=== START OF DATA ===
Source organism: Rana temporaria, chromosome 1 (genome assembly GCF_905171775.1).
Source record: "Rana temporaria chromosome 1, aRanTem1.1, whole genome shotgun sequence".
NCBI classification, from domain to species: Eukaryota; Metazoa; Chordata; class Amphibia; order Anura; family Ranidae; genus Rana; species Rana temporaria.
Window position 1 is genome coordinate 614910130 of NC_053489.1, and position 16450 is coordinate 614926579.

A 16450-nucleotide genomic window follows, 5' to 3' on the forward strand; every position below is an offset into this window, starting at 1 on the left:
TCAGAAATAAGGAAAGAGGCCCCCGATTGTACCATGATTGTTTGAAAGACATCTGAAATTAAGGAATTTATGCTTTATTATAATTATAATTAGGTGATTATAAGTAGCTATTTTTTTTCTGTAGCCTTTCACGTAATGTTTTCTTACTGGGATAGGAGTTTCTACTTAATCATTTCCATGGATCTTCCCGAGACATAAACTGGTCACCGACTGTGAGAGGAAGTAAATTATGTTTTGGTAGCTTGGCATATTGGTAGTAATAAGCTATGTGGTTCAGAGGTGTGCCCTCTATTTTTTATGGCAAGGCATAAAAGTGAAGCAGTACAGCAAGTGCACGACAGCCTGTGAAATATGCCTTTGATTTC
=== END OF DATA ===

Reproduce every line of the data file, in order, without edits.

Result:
Source organism: Rana temporaria, chromosome 1 (genome assembly GCF_905171775.1).
Source record: "Rana temporaria chromosome 1, aRanTem1.1, whole genome shotgun sequence".
NCBI classification, from domain to species: Eukaryota; Metazoa; Chordata; class Amphibia; order Anura; family Ranidae; genus Rana; species Rana temporaria.
Window position 1 is genome coordinate 614910130 of NC_053489.1, and position 16450 is coordinate 614926579.

A 16450-nucleotide genomic window follows, 5' to 3' on the forward strand; every position below is an offset into this window, starting at 1 on the left:
TCAGAAATAAGGAAAGAGGCCCCCGATTGTACCATGATTGTTTGAAAGACATCTGAAATTAAGGAATTTATGCTTTATTATAATTATAATTAGGTGATTATAAGTAGCTATTTTTTTTCTGTAGCCTTTCACGTAATGTTTTCTTACTGGGATAGGAGTTTCTACTTAATCATTTCCATGGATCTTCCCGAGACATAAACTGGTCACCGACTGTGAGAGGAAGTAAATTATGTTTTGGTAGCTTGGCATATTGGTAGTAATAAGCTATGTGGTTCAGAGGTGTGCCCTCTATTTTTTATGGCAAGGCATAAAAGTGAAGCAGTACAGCAAGTGCACGACAGCCTGTGAAATATGCCTTTGATTTC